, Volume 47, Issue 1, pp 29-42

Co-occurring risk behaviors among White, Black, and Hispanic US high school adolescents with suicide attempts requiring medical attention, 1999–2007: Implications for future prevention initiatives

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Abstract

Purpose

To identify subtypes of adolescent suicide attempters by examining risk profiles related to substance use, violent behavior, and depressive symptoms. To examine the relationship between these subtypes and having had two or more suicide attempts during the past year. To explore race and gender differences across subtypes of suicide attempters.

Methods

Data were combined from five nationally representative cohorts of the US Youth Risk Behavior Surveillance System (YRBSS) and focused on a subpopulation of youth who reported a suicide attempt requiring medical attention. Latent class analysis was used to identify subtypes of suicide attempters.

Results

Analysis yielded three classes of youth who attempted suicide, distinguishable by their levels of substance use and violent behaviors: low substance use and violent behaviors, high substance use and violent behaviors, and extreme substance use and violent behaviors. All three classes had a high propensity for endorsing depressive symptoms. The proportion of youth with two or more suicide attempts during the past year increased across subgroup of attempters with higher levels of substance use and violent behaviors. Racial and gender differences were found across subtypes of suicide attempters.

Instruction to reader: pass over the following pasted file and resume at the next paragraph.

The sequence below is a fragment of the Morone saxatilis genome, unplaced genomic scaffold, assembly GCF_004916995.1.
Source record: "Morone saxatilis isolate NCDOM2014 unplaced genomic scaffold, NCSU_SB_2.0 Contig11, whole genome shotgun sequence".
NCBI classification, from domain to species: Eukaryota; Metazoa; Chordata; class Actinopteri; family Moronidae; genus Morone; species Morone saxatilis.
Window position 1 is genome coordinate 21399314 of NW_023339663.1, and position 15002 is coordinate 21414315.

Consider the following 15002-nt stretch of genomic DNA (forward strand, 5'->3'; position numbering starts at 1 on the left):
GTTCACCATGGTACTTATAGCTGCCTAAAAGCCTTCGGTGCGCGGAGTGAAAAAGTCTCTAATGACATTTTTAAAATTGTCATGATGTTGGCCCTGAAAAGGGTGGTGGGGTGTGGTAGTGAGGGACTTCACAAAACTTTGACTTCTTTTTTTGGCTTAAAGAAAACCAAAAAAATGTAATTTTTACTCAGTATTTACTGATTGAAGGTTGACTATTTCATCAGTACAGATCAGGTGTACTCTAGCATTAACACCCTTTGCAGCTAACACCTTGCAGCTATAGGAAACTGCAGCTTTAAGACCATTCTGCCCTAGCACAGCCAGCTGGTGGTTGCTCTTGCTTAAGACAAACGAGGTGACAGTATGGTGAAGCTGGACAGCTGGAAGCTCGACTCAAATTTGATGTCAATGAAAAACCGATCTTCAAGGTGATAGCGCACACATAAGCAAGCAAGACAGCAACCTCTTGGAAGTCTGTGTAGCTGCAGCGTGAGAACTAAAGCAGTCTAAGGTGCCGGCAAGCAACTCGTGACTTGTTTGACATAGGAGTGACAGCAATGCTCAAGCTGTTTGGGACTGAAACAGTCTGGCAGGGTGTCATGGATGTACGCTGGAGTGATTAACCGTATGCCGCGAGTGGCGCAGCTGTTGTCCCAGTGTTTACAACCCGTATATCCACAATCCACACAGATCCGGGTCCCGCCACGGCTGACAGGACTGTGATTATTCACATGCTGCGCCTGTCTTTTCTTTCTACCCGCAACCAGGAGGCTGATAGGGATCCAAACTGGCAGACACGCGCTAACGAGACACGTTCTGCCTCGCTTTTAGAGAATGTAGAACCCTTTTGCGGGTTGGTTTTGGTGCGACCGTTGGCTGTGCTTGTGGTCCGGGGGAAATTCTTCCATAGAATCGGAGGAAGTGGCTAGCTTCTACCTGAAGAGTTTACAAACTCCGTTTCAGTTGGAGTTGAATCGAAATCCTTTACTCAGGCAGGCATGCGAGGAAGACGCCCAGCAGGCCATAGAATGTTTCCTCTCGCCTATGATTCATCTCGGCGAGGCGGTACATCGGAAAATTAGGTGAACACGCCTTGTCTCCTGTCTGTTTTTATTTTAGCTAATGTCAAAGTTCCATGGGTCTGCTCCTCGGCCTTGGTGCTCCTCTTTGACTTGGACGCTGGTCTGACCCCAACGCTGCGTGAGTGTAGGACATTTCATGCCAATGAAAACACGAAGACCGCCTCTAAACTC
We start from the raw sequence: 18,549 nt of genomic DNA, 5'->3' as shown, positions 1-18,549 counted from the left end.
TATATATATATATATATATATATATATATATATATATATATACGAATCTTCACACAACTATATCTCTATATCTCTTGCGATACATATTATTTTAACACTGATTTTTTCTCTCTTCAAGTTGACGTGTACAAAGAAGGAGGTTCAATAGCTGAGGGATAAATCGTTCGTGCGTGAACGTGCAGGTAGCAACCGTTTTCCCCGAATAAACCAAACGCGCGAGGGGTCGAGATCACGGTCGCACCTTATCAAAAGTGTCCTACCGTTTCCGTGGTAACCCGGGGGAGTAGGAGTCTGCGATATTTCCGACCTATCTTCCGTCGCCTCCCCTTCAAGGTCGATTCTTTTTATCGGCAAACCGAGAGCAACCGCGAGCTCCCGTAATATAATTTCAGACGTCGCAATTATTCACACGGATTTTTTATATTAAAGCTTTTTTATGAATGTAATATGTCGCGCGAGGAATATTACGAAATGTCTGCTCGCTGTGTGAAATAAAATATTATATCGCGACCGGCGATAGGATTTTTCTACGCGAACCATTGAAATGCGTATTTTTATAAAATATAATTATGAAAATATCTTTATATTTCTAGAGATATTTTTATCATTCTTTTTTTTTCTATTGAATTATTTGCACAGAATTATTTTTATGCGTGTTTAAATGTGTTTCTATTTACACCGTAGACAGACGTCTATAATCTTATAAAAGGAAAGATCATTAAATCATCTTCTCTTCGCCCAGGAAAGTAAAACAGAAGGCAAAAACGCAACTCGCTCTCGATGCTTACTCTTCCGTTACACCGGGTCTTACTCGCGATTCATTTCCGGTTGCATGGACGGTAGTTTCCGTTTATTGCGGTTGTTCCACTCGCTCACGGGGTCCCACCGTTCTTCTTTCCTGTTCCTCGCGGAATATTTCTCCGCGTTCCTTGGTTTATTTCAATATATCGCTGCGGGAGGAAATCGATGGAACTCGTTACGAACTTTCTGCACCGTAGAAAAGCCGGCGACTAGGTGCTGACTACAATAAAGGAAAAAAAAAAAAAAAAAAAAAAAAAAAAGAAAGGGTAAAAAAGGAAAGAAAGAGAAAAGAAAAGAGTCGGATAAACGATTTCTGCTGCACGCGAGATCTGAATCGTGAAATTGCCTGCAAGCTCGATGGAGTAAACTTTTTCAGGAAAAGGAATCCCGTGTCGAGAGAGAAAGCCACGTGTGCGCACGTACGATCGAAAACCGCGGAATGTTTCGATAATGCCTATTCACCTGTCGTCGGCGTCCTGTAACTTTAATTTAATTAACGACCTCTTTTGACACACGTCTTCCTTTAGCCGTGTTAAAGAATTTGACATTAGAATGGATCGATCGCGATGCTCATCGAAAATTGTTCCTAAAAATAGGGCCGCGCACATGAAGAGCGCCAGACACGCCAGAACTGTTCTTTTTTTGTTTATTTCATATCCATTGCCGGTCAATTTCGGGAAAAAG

Conclusions

Preventing and treating the co-occurrence of substance use and violent behaviors may serve as essential strategies for reducing suicide attempts, especially among male youth. The use of public health strategies for suicide prevention should take into account the different needs of youth at risk for suicide.

The content is solely the responsibility of the authors and does not necessarily represent the official views of the CDC, NIMH, or the National Institutes of Health.